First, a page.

The Lost Glaciers of Anatolia 20 Thousand Years Ago

by İTÜ | Oct 09, 2020
Lecturers from the ITU Eurasia Institute of Earth Sciences and the Faculty of Mechanical Engineering traced the glaciers that had disappeared thousands of years ago in Anatolia and revealed the climatic conditions of that period with computer models.
The study, published in the Journal of Quaternary Science, traced the Anatolian glaciers that disappeared as a result of the climate changes that occurred after the last glacial period. Within this scope, the glaciers that existed about 20 thousand years ago on the Dedegöl Mountain in the Lakes Region were remodeled. To understand and predict the consequences of climate change as one of the most important global problems, 3D glacial flow models were used for the first time in Anatolian geography.

In the study, conducted with the support of TÜBİTAK, the traces of glaciers and rock piles on the Dedegöl Mountain were detected. The ages of the glaciers were determined using cosmogenic isotopes (36Cl). The largest glacial territories are determined by mapping the glacial expansion areas. The thickness, flow velocity, area, and volume of the glaciers in the region under different temperature and precipitation conditions were determined by using Pisman glacier flow model that is implemented for the first time in Turkey. In the simulations carried out with the infrastructure of the ITU National High Performance Computing Center (UHeM), the climatic conditions of the last glacial period (approximately 20 thousand years ago) of southwest Anatolia were recreated. According to the results of modeled nine different scenarios, temperatures in southwestern Anatolia during the last ice age were 9.2 - 10.6 C colder than today. However, the precipitation was not much different from today.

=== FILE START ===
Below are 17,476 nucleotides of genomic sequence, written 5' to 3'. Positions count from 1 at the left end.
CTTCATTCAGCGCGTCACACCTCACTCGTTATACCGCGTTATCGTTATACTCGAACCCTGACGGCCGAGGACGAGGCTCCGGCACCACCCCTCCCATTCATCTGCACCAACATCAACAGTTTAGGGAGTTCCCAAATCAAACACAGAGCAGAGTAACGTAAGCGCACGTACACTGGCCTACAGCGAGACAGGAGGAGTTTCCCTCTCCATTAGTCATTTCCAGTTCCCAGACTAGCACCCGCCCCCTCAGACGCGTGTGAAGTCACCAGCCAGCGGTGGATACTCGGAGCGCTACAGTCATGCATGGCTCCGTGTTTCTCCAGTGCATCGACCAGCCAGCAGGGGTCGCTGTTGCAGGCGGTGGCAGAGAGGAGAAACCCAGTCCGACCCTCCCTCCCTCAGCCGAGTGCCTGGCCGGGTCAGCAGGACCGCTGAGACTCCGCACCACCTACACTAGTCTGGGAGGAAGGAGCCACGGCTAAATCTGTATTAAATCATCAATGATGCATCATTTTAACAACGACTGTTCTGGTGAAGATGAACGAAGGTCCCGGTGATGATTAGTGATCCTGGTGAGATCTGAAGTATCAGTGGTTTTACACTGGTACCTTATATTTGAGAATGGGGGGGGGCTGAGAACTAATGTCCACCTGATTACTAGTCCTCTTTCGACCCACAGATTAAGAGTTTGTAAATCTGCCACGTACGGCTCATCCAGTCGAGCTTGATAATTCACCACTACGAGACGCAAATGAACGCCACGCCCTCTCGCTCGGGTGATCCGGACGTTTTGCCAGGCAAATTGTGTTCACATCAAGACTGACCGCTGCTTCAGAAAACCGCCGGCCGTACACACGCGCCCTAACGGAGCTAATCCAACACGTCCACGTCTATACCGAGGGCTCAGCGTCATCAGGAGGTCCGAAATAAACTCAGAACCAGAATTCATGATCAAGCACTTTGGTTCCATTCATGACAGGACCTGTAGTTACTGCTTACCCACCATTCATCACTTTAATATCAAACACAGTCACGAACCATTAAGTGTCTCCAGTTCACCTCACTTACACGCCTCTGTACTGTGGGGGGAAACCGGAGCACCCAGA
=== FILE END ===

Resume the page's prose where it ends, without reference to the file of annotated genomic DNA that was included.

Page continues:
The past climatic conditions of the Eastern Mediterranean and Middle East geography are important in understanding the current climate change and predicting its possible consequences. The studies continue in this context.

Article authors:
ITU Faculty of Mechanical Engineering: Adem Candaş, ITU Eurasia Institute of Earth Sciences: M. Akif Sarıkaya, Oğuzhan Köse, Ömer L. Şen, and Attila Çiner

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